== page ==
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Can old document save Bloedel?

Friends of the Bloedel, a preservation group concerned with saving theBloedel Conservatory, say a 43-year-old document is the key to rescuingthe troubled building.

Friends of the Bloedel, a preservation group concerned with saving the Bloedel Conservatory, say a 43-year-old document is the key to rescuing the troubled building.

The document in question, dated March 31, 1966, is an agreement between the Bloedel Foundation and the Parks Board that states the building shall remain a conservatory for the extent of its useful life. It also says that only the B.C. Supreme Court can change the terms of the contract.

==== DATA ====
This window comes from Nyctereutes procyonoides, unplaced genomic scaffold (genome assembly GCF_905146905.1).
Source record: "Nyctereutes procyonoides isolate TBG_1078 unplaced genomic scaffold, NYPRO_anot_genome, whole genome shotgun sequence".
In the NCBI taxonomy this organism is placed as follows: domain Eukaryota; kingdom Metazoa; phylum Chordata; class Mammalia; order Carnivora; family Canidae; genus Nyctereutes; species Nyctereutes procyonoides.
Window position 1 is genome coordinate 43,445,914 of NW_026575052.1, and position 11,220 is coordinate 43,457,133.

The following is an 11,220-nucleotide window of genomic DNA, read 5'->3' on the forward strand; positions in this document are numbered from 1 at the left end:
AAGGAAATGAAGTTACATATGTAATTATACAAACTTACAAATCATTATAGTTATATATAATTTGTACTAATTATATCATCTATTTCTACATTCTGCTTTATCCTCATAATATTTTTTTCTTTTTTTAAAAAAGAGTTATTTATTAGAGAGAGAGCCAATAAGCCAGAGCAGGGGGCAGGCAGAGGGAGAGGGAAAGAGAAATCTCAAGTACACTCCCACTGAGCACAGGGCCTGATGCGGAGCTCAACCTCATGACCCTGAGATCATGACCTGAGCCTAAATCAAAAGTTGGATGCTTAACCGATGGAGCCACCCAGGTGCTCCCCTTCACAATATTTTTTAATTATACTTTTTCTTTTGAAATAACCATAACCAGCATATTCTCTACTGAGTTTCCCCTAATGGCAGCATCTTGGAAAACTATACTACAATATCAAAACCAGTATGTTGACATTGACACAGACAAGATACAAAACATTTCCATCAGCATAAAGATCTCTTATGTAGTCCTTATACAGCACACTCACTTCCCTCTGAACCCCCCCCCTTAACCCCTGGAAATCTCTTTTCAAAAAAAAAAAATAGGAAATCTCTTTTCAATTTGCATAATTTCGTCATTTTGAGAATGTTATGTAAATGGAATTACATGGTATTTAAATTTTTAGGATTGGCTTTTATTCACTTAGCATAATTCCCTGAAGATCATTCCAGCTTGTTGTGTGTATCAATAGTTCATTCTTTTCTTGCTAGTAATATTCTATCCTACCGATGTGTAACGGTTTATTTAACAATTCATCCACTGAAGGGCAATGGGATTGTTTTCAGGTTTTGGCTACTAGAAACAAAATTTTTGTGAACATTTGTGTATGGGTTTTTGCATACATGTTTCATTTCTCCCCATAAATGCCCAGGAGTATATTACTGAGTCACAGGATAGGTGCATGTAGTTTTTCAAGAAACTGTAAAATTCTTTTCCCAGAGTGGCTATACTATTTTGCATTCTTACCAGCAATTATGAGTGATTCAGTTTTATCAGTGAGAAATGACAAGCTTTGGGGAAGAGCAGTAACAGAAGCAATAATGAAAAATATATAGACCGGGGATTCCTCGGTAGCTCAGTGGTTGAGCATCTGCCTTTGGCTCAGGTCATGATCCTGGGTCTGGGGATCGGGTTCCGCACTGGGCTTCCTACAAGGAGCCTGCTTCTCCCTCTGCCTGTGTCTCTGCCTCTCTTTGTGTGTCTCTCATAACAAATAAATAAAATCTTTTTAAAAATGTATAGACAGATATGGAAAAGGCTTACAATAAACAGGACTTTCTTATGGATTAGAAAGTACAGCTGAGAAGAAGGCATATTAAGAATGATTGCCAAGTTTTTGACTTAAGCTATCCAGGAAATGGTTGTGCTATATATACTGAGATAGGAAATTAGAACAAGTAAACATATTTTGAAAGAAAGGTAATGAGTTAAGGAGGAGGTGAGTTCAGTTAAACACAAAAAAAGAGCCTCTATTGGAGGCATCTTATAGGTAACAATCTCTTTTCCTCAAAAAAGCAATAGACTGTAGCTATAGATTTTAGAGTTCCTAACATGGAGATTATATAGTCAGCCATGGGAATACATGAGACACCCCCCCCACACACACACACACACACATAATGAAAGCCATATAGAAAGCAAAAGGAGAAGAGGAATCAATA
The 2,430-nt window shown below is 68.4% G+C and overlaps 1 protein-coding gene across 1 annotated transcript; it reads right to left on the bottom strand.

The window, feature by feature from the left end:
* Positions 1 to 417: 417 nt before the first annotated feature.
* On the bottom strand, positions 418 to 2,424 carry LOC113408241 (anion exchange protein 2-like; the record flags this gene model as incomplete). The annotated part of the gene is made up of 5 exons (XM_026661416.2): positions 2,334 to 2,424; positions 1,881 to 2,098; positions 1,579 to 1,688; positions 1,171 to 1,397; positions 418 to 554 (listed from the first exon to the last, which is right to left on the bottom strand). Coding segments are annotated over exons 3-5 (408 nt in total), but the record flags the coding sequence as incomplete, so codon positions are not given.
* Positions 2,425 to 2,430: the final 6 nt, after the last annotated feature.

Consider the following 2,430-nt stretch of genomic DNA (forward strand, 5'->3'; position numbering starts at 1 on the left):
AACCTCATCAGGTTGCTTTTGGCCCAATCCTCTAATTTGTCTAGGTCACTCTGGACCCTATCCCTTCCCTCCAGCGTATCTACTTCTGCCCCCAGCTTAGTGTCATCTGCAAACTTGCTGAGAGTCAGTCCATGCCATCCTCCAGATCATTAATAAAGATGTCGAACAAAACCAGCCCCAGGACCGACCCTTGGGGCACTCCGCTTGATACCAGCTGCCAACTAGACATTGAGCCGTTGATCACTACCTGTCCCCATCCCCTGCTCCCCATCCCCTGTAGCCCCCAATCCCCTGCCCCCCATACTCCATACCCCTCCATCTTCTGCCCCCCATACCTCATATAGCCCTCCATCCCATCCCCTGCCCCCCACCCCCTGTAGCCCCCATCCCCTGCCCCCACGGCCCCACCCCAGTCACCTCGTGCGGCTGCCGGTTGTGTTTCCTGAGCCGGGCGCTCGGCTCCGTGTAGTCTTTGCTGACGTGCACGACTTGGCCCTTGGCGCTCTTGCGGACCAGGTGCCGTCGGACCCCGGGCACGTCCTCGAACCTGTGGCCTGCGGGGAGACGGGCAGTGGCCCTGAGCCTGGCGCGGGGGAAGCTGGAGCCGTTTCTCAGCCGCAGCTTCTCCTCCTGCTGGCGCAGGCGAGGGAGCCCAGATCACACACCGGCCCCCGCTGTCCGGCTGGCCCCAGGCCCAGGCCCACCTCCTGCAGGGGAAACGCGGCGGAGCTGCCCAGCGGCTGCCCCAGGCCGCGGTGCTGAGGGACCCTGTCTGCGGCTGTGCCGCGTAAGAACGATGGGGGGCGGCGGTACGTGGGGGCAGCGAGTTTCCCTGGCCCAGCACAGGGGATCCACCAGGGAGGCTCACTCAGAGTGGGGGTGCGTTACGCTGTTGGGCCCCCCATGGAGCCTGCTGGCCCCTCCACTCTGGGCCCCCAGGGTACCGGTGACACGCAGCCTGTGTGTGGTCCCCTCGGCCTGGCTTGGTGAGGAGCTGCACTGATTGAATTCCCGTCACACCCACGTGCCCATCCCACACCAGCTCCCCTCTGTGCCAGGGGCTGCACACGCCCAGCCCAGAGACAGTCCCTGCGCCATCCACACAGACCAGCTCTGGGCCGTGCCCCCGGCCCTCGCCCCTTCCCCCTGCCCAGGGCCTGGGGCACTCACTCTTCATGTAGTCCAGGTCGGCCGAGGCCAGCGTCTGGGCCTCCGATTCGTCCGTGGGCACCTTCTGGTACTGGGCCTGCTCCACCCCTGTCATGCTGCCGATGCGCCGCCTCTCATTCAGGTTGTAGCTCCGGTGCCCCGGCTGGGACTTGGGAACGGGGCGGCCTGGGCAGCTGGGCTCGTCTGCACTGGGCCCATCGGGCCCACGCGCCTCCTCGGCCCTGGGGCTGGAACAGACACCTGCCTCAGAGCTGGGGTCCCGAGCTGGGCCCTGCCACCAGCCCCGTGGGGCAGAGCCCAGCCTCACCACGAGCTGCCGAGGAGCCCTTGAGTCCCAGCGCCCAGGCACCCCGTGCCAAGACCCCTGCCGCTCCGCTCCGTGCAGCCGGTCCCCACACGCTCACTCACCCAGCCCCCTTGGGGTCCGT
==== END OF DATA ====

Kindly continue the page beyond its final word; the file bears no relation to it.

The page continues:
But, according to Parks Board commissioner Aaron Jasper, the document has no significance because the Bloedel Foundation has ceased to exist since 1979.

“When the Bloedel Foundation disbanded they did not re-assign their rights,” said Jasper. “By default, the building belongs to the City of Vancouver and the Parks Board.”

Sheryl Hamilton, a director with Friends of the Bloedel who held a press conference yesterday to discuss the original agreement, said the group intends to pursue legal action.

“We have received legal counsel on this matter,” she said. “We have been assured by our lawyers that we are pursuing this in the correct manner. We will save the Bloedel.”

The Parks Board was scheduled to hold a meeting last night at their offices to discuss options for saving the conservatory.

“We are interested to hear all recommendations,” said Jasper. “We want to work with all concerned, including the Friends of the Bloedel. Come one, come all.”

 
 
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